Trivia, Minutiae and Funky Facts

Back in 2003, someone suggested that I put a list of ‘fun facts’ about myself here on the site, and it’s taken me more than 6 years to get around to doing it. So here are a few semi-random things about my life either that I’ve found particularly interesting, or that other people have sometimes found interesting or just plain silly. There are dozens more where these came from, but I’ve tried to keep this short enough to be readable. And I’ve mainly kept to solo events and activities to avoid implicating anyone else in my occasionally questionable escapades!

Childhood

  • When I was around 9 years old, I told my mother I was pretty sure I wanted to be either a rodeo clown or a nuclear physicist when I grew up. I’ve never actually been to a rodeo.
  • It was also around age 9 that I started my first business, selling toothpicks flavoured with cinnamon oil to my classmates. I did well until I started bringing in other 9-year-olds as ‘investors’, and then the teachers shut me down.
  • My Doberman Pinscher Tasha and I used to be practically inseparable pals. We even competed in dog shows and collected a few obedience wins and ‘best of show’ prizes. I loved that dog. When she had to be put to sleep years later, I cried so hard and my chest hurt so much I actually thought I might be having a heart attack. The poor vet had to herd us out the back door of the practice.
  • As a child, my first computer was a TRS-80, but I’ve mainly used Apple computers from 1978 until this day. (If sequences like “D5 AA 96” and “DE AA EB” mean anything to you, you’ll appreciate just how into Apple computers I was.) These days, if I’m getting my hands dirty with with programming, it’s most likely to be with PHP, but back then it was BASIC or Pascal, then 6502 or x86 assembly language. Nowadays, I’m a Mac guy. Macs work. Windows is dumb.
  • I was in a science program where we did experiments with a synchrotron particle accelerator, and as a prank, I stole a lead brick from the outside layer of a pile designed to stop radiation leaking from targets being blasted with high-energy x-rays. I discovered as I picked it up that it was way too heavy to make a good souvenir, but by then it was too late, so I absconded with it anyway and hid it in the refrigerator in my room. The security folks got especially cranky because they weren’t yet sure exactly what it was that had been stolen from their nuclear facility; they launched a major me-hunt when I subsequently disappeared for some innocent exploration in another part of the compound instead of attending a scheduled function. What a hoot. Um, not.
  • My favourite dessert used to be blueberry pie with orange sherbet (not the fizzy powder that is UK sherbet, but something like a cross between sorbet and ice cream, as it is in the US).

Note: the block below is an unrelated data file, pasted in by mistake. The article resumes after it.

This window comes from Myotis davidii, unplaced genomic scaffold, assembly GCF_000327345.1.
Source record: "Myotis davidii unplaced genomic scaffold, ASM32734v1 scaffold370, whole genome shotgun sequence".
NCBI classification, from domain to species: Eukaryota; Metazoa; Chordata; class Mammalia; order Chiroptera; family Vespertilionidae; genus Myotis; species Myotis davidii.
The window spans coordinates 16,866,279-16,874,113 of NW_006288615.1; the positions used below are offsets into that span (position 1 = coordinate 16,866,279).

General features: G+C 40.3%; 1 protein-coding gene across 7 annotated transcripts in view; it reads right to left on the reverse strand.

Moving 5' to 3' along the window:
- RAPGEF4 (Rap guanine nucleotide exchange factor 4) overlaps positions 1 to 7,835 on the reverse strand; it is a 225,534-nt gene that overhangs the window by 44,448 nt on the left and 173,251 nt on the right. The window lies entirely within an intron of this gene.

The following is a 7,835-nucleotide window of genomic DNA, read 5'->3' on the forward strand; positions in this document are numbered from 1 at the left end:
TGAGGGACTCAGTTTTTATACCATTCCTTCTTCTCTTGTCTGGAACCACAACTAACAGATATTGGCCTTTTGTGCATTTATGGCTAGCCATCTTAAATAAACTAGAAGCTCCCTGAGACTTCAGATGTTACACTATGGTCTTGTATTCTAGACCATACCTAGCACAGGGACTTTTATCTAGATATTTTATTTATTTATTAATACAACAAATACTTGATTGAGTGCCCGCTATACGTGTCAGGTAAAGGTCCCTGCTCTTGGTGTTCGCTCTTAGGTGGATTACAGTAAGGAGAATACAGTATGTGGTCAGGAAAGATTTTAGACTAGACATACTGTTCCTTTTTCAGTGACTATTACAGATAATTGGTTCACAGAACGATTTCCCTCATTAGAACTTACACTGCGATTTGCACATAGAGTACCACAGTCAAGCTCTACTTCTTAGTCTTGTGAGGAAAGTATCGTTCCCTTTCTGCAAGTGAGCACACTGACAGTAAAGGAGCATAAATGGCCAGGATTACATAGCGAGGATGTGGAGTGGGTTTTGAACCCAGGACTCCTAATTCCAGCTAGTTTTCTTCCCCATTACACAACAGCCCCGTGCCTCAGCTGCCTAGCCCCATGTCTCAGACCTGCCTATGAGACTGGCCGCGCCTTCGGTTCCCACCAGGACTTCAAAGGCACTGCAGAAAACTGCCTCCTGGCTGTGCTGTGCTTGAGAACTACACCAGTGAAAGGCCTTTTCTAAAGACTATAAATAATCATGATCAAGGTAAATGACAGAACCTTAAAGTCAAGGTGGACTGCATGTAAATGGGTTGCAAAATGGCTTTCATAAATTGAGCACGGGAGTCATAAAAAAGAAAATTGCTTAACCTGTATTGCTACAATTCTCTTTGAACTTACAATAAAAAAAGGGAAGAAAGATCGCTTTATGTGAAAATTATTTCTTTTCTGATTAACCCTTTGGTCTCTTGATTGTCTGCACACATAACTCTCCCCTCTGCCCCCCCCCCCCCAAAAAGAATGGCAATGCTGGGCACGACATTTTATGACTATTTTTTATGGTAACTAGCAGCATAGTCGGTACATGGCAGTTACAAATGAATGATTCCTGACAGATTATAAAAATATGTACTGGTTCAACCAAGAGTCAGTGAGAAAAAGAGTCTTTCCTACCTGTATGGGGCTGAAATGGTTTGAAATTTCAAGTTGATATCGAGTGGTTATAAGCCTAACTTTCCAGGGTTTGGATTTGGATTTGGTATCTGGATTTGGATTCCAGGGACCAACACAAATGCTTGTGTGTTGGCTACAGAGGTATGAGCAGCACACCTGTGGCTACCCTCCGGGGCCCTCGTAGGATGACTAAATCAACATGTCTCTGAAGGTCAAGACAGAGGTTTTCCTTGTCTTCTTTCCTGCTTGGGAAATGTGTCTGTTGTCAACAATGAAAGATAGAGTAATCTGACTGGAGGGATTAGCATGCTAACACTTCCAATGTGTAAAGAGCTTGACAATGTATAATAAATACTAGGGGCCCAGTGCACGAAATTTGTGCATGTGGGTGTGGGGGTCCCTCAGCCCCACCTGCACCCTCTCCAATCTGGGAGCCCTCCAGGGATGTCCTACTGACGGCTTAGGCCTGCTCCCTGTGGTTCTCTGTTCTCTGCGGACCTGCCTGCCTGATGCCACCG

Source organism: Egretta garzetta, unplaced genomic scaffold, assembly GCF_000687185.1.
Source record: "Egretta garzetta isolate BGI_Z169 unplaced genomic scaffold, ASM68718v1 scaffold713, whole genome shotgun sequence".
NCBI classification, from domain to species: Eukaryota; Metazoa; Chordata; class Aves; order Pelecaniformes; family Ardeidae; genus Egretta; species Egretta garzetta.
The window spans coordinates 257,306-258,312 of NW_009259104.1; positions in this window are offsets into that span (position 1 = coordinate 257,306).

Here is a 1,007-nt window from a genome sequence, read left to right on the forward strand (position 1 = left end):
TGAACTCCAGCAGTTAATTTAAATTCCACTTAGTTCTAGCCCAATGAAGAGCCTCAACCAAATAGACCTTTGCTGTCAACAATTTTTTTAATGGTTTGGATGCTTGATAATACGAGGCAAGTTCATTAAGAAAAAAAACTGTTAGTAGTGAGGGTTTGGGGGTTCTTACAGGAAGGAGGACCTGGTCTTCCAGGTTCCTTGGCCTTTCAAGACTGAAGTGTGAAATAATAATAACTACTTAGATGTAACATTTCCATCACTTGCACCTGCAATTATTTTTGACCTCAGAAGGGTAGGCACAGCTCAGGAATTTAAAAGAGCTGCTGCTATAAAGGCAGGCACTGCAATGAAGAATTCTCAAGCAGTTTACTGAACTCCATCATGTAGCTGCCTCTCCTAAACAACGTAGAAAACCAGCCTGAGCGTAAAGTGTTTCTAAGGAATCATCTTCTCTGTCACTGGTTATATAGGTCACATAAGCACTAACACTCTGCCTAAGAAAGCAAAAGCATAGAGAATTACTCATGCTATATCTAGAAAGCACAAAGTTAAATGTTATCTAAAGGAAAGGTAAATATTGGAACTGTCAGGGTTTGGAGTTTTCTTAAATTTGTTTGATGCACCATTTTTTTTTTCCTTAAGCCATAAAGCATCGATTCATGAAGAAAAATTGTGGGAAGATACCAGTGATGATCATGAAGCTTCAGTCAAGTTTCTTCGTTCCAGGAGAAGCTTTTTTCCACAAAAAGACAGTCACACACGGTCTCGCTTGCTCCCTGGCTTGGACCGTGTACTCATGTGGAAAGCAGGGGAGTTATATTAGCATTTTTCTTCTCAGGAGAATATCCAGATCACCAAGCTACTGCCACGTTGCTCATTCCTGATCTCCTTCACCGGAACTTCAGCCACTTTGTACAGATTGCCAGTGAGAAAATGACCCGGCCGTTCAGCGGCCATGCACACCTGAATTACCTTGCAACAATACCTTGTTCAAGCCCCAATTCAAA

• When I was 15, I built and launched a 100-pound sounding rocket to an altitude somewhere around 25,000 feet. I’m not sure, but I think I might have been the youngest person at the time ever to have done that. Some of the other participants at the launch actually recovered their rocket payloads successfully — unlike mine, which obliterated itself in the desert floor when it returned to Earth.
  • Decades ago, when I lived in the US (rural Montana), I really used to enjoy target shooting. As a teen, I thought it was cool that I could punch a 5.56 mm round through a quarter at about 40 yards with ‘iron sights’, or through a dime at twice the distance with a scope. Nowadays, I’d probably save those 35 cents.

University

  • When I decided to decline several appointments to US military service academies, my father decided that my parents would not support my attendance at a civilian university in any way. I was fantastically fortunate that a series of scholarships and awards, loans and part-time jobs saw me through from the start of my undergraduate studies to the completion of my PhD. I’m still grateful for all that help I received from so many different organisations.
  • As part of a computer science class, we had to design an x86-based computer from scratch and then build it with old-fashioned wire-wrap tools — no printed circuit boards. It worked! Toward the end, our team got a bit behind, so I worked alone for 36 hours straight to write an entire disk operating system for the machine in x86 assembler.
  • I dabbled in different martial arts for a long time, ranging from karate, kendo, iaido, and even ninjutsu, to Tai Chi Chuan and some foil fencing. By the end of university I’d become more serious about it, reaching nikyu (brown belt) in shukokai karate and later reaching shodan (black belt) in the nunchaku, bo and sai weapons of Ryukyu Kobodu, along with some basic work with tonfa and kama. I think the world would be a better place — and folks would probably be nicer to one another — if everyone spent some time with traditional martial arts training. I also learned along the way that when one settles into a martial art that makes a good fit, the study and the practice never finishes, never attains an ‘end point’, never reaches ‘mastery’. There is always something stunningly basic still to be grasped.
  • There was a university class I dropped because I didn’t think I could handle it: Japanese Art History. Slides of various pieces flashed up on the wall for maybe 20 or 30 seconds each, and we were told mountains of things about them. This went on for the whole duration of the class meeting time, and we were expected to remember all that stuff. It still baffles me how anybody could pass that class.